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Mitt, Moochers, and Mormonism’s Other Legacy

Mormonism may have fueled Romney's disdain for those who use the safety net, but there's a progressive theology that lurks within the Mormon texts.

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In their nightmare scenarios, harsh punishments await the unbelieving and refractory. McConkie claimed that capital punishment was ordained of God and that sexual “perversions” were “worthy of death.” The fact that Western governments no longer applied such penalties simply attested to their “apostasy.” The God of Mormon scripture stands ready to damn the unbelieving, who are “ripe for destruction.” During the End Times, Jesus will lead God’s army with the “flame of devouring fire” to strike down the wicked, who will be “cast out,” “destroyed”—“the whole vineyard burned”—and become “as stubble.”

End Times talk fosters extremely conservative politics. Every change—in gender roles, in sexual mores, in the religious backdrop of national politics—represents a move toward Satan. This includes constitutional interpretations that allow for a living understanding of its principles. Shrouded in an aura of the Mormon divine, America’s founding documents must be preserved on stone tablets, not allowed to breathe and grow. The Prophet Joseph Smith said, “We say that God is true; that the Constitution of the United States is true; that the Bible is true; [and] that the Book of Mormon is true.” 

In its brashest manifestations, End Times thinking gives us  Glenn Beck’s conspiracy theories, with their convoluted reasoning and circuitous connections. What sounds outrageous in the unapologetic, forthright discourse of Beck, however, springs from the unacknowledged or semi-conscious visions of a much larger segment of the population.

I have never met Beck, but I knew him as a child. His name back then was  Cleon Skousen, and we had his books. The two brains think alike. Skousen’s The Naked Communist (1958) presented a paranoid and simplistic case for the worldwide Soviet-Communist conspiracy, with pages of instruction urging parents, teachers, students, and ministers to be ever alert to the stealth communist penetration of society (“education was infiltrated by the Socialist-Communist contingent over thirty-five years ago” and they have “ambitions to eliminate all local control”). From exposing left-leaning bias in the media to taking one’s children to church; being active in the PTA (“If you are not, Communists and centralized planners will take over”); fighting against the separation of church and state in the public schools; and subscribing to U.S. News and World Report; we were all to be vigilant or our children and our nation would soon be lost.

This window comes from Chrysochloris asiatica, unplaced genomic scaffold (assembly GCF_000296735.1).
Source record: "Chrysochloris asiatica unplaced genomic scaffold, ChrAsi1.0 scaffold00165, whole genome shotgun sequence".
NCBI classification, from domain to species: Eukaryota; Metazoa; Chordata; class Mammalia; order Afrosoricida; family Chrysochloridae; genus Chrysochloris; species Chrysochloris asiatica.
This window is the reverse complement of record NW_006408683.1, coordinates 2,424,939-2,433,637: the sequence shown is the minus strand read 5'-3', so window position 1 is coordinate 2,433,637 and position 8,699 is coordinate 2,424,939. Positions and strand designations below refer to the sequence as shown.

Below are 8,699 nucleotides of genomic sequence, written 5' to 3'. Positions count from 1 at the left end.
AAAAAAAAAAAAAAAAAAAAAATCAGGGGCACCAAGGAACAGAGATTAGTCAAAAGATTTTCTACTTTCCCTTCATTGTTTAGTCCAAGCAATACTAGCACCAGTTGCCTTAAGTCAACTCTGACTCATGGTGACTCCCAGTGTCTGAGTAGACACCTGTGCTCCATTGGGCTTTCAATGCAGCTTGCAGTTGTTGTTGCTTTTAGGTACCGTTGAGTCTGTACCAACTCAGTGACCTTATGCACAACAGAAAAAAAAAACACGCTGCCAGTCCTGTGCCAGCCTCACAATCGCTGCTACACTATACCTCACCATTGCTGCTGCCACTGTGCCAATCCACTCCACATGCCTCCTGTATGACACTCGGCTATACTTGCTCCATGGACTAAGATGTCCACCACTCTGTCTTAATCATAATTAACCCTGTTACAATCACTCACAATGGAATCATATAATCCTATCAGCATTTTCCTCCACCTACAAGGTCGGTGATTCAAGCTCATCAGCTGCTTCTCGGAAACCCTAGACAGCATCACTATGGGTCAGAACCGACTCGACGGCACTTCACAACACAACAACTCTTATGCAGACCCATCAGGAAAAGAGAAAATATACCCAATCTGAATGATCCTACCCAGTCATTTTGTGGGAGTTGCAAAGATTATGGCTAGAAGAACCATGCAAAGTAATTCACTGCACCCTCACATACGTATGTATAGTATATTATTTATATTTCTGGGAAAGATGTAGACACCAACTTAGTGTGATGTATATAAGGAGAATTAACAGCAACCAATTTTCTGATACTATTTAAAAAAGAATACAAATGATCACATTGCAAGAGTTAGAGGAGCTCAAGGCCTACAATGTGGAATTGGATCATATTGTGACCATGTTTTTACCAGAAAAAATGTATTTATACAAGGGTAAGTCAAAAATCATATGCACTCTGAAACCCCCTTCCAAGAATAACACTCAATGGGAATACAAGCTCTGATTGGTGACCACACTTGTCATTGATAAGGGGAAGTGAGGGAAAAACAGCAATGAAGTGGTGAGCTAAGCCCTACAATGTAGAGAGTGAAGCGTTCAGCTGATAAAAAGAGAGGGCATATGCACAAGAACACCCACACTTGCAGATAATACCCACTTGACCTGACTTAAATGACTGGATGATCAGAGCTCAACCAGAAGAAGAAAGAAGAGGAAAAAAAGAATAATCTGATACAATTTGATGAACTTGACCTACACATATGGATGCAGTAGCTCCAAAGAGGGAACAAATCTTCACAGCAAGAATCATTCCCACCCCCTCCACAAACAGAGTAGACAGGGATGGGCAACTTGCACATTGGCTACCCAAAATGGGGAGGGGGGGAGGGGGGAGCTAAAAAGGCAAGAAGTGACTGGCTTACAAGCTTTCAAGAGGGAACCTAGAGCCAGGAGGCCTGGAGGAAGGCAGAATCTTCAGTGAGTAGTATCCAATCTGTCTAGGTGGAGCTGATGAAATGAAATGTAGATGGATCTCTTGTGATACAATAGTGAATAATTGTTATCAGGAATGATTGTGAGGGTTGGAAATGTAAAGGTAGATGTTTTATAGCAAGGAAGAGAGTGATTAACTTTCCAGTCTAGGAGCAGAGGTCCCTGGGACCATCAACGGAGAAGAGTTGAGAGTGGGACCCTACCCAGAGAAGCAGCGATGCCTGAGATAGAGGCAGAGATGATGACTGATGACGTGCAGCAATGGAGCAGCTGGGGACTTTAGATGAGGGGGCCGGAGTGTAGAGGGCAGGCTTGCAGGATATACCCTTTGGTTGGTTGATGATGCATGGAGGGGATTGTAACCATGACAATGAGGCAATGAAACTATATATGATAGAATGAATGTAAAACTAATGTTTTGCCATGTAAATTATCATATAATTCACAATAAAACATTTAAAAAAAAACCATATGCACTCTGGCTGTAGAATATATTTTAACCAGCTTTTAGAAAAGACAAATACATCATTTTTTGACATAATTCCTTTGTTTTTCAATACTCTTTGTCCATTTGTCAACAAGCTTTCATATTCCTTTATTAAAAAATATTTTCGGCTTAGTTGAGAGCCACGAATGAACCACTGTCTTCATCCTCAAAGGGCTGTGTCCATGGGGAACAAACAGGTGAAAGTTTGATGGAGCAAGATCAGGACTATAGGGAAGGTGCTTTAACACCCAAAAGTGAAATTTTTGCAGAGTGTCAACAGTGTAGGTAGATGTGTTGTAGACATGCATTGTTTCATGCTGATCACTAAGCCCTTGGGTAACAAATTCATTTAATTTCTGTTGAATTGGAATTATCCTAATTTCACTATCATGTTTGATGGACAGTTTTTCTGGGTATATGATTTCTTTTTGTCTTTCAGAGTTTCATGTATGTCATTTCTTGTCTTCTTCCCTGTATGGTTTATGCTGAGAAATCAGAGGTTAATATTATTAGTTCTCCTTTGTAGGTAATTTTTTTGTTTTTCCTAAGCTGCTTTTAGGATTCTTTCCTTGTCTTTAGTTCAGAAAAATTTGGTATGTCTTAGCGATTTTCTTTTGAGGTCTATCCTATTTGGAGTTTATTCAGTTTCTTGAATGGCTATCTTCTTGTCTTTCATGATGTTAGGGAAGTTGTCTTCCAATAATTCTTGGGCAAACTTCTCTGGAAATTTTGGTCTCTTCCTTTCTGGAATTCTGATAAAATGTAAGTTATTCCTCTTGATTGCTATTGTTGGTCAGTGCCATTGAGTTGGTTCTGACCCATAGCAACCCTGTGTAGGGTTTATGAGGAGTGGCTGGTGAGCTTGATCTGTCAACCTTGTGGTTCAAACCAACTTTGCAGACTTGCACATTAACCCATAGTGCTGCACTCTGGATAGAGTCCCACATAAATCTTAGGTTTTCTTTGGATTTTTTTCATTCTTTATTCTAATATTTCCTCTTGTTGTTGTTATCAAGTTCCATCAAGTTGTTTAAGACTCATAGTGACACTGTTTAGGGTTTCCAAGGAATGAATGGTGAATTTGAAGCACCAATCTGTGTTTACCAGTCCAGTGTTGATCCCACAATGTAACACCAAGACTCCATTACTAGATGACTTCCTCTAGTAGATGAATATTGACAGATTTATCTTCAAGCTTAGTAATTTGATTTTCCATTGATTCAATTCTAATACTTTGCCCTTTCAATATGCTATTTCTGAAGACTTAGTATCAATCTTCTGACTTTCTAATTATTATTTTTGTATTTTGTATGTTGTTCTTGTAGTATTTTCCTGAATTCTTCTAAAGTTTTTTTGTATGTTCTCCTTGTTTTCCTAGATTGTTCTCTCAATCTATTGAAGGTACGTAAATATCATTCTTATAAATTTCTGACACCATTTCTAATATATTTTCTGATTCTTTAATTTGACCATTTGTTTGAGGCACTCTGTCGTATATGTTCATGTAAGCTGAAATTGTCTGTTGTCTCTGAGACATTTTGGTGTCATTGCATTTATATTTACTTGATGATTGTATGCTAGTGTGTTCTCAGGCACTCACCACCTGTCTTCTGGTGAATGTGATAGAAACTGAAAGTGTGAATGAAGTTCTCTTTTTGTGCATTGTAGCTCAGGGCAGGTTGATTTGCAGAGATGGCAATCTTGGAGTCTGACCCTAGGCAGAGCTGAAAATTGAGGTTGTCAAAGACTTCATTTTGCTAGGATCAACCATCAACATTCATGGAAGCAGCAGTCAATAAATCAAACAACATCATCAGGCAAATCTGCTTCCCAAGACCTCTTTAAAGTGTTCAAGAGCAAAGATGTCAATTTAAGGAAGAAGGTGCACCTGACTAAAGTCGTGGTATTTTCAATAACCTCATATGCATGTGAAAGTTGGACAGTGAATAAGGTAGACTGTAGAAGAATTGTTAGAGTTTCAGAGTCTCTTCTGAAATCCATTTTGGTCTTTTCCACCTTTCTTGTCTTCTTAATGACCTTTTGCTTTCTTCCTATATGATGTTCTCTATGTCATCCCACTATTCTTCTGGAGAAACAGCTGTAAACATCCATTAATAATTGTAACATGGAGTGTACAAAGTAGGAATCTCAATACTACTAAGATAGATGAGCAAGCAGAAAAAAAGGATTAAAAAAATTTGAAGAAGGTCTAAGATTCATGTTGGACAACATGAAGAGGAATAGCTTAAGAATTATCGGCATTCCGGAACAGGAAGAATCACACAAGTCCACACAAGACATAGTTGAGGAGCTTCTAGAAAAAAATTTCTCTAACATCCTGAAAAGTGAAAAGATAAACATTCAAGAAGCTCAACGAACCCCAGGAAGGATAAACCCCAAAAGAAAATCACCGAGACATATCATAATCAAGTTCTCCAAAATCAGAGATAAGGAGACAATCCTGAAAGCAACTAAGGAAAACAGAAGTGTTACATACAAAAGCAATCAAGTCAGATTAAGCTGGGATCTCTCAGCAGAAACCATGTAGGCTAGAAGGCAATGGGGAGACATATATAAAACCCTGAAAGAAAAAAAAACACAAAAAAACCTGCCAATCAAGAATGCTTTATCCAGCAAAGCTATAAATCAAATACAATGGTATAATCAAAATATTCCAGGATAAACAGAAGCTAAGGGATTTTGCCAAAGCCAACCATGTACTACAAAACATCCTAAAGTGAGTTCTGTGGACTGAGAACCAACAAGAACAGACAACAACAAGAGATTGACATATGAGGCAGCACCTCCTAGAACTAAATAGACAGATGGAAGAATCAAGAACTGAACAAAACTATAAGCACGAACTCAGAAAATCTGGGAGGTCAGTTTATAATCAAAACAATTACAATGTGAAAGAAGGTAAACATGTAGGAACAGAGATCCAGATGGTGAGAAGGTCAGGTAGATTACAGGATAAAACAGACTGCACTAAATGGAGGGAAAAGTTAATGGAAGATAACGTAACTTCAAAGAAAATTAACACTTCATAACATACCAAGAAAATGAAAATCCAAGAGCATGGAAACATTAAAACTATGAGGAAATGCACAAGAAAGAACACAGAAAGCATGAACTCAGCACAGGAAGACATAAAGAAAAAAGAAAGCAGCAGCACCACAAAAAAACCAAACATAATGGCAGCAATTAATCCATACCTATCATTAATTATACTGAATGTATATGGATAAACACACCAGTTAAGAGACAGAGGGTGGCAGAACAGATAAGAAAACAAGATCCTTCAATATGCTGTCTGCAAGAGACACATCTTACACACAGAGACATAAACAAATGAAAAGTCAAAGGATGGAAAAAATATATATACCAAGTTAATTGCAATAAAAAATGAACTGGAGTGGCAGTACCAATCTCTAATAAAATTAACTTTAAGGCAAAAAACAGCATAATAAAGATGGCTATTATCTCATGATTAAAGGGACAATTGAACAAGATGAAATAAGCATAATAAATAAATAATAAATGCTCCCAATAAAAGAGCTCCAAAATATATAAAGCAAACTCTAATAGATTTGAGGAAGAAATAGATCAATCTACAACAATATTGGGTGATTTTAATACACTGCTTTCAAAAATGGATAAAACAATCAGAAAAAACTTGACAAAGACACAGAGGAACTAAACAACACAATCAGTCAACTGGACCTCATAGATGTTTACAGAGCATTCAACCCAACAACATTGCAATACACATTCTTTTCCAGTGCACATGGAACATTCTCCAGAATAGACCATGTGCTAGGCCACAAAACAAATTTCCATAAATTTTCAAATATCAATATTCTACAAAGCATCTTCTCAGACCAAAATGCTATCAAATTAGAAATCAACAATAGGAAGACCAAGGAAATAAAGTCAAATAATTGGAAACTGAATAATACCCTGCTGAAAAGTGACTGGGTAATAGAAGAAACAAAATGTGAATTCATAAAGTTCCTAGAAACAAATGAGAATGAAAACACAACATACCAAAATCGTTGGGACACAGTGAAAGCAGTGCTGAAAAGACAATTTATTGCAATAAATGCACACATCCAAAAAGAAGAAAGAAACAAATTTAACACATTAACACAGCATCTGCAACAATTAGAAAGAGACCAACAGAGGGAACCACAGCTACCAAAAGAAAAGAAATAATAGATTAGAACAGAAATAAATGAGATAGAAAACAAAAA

The Naked Communist was written at the urging of the Prophet David O. McKay, who also offered financial support; found a publisher; and recommended it over the airwaves at the 1959 Mormon General Conference (or “Conference”), the most important meetings in the Mormon year.

In Skousen’s follow up, The Naked Capitalist (1970), communists had already infiltrated the government, schools, media, and even the churches. Everyone was in on the conspiracy—especially the Democratic Party, but also Presidents Eisenhower and Nixon. He backed his claims by citing the Bible as easily as he did presumed communist insiders, and defended Senator Joseph McCarthy, the “tough, frustrated, American ex-Marine” who was crucified by the “liberal press.”

Skousen casts a long shadow. His work has been praised and promoted not only by Beck, but also by Romney and Rick Perry. At his funeral, Apostle (and now prophet) Thomas S. Monson eulogized him, as did  Senator Orrin Hatch from the Senate floor. On occasion, he overstepped even Mormon bounds, however, and the Church eventually withdrew its active support.

“When the Prophet Speaks, the Debate is Over”

Nothing is pounded into a Mormon’s head more firmly than that the Church cannot steer him wrong. From the Prophet Brigham Young in 1870 (“I have never yet preached a sermon and sent it out to the children of men, that they may not call Scripture”) to the Improvement Era magazine of 1945 (“When our leaders speak, the thinking has been done. When they propose a plan—it is God’s plan. When they point the way, there is no other which is safe”), the message is clear. The Apostle N. Eldon Tanner put it succinctly in 1979, “ When the prophet speaks the debate is over.”

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